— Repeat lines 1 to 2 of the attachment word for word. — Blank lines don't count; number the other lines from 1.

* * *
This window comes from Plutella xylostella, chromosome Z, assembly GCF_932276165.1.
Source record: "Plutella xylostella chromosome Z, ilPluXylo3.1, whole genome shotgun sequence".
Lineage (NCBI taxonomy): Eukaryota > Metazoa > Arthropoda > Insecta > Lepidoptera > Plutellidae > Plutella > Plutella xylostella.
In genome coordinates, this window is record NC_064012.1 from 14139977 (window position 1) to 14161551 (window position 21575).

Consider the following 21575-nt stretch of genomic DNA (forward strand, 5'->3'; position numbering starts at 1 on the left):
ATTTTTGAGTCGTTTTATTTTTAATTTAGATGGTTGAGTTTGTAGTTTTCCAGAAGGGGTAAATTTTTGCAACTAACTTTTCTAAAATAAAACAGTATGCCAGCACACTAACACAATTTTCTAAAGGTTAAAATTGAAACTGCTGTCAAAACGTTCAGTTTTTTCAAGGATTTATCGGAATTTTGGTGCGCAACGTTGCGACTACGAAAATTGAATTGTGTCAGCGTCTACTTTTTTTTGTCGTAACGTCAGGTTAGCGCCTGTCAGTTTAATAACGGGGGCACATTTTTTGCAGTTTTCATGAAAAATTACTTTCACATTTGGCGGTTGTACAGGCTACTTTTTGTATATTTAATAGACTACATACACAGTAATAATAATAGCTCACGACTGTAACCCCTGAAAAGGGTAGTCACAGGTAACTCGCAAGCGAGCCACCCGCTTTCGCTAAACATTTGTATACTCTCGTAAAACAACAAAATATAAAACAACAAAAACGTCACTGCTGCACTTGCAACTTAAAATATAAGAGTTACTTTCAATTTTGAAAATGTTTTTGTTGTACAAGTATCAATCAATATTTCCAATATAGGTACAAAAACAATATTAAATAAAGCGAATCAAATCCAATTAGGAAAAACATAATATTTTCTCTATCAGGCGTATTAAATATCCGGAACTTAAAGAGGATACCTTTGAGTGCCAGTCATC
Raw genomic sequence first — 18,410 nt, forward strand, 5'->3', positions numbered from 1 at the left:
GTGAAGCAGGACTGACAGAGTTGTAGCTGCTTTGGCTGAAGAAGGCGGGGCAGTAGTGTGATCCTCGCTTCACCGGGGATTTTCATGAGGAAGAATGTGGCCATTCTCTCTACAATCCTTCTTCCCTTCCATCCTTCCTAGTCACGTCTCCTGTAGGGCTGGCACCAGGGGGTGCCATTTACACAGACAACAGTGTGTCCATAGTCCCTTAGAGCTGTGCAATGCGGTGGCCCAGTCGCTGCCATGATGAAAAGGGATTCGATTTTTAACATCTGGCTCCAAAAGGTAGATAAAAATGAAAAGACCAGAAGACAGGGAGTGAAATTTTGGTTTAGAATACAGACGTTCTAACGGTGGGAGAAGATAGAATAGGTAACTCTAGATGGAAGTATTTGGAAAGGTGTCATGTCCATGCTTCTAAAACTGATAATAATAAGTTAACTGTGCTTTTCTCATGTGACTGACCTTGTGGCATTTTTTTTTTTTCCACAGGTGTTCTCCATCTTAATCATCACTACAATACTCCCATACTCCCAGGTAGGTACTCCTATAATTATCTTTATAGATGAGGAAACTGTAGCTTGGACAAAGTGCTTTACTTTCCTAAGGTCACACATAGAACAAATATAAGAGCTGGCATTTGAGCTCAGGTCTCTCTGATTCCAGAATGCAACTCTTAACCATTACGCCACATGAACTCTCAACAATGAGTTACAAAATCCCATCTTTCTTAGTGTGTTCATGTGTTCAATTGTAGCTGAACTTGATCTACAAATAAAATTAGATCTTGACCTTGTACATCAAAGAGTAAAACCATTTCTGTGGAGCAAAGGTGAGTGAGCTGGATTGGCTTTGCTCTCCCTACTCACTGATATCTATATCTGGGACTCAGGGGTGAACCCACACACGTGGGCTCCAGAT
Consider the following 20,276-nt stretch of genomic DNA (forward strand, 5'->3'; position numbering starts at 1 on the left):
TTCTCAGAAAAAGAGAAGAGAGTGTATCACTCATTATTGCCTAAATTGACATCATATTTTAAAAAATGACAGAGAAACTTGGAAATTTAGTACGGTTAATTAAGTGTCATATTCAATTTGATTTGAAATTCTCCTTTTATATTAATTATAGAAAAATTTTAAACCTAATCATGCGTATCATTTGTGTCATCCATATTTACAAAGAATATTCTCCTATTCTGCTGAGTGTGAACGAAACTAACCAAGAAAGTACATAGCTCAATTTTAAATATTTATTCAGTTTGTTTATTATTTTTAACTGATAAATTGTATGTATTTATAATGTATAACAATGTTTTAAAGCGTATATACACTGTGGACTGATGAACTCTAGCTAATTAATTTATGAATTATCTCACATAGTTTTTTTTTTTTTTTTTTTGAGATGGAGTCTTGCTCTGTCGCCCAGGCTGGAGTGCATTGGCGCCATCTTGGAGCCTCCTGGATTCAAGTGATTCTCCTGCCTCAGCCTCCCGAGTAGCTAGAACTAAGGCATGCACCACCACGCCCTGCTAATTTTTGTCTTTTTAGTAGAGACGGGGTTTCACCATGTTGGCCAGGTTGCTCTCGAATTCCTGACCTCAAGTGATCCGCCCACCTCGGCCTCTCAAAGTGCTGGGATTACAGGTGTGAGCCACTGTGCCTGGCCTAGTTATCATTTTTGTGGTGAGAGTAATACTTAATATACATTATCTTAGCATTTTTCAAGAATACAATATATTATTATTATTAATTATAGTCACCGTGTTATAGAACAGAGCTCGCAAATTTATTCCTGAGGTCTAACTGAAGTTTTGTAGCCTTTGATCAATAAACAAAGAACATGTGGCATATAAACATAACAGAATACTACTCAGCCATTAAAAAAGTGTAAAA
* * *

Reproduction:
This window comes from Plutella xylostella, chromosome Z, assembly GCF_932276165.1.
Source record: "Plutella xylostella chromosome Z, ilPluXylo3.1, whole genome shotgun sequence".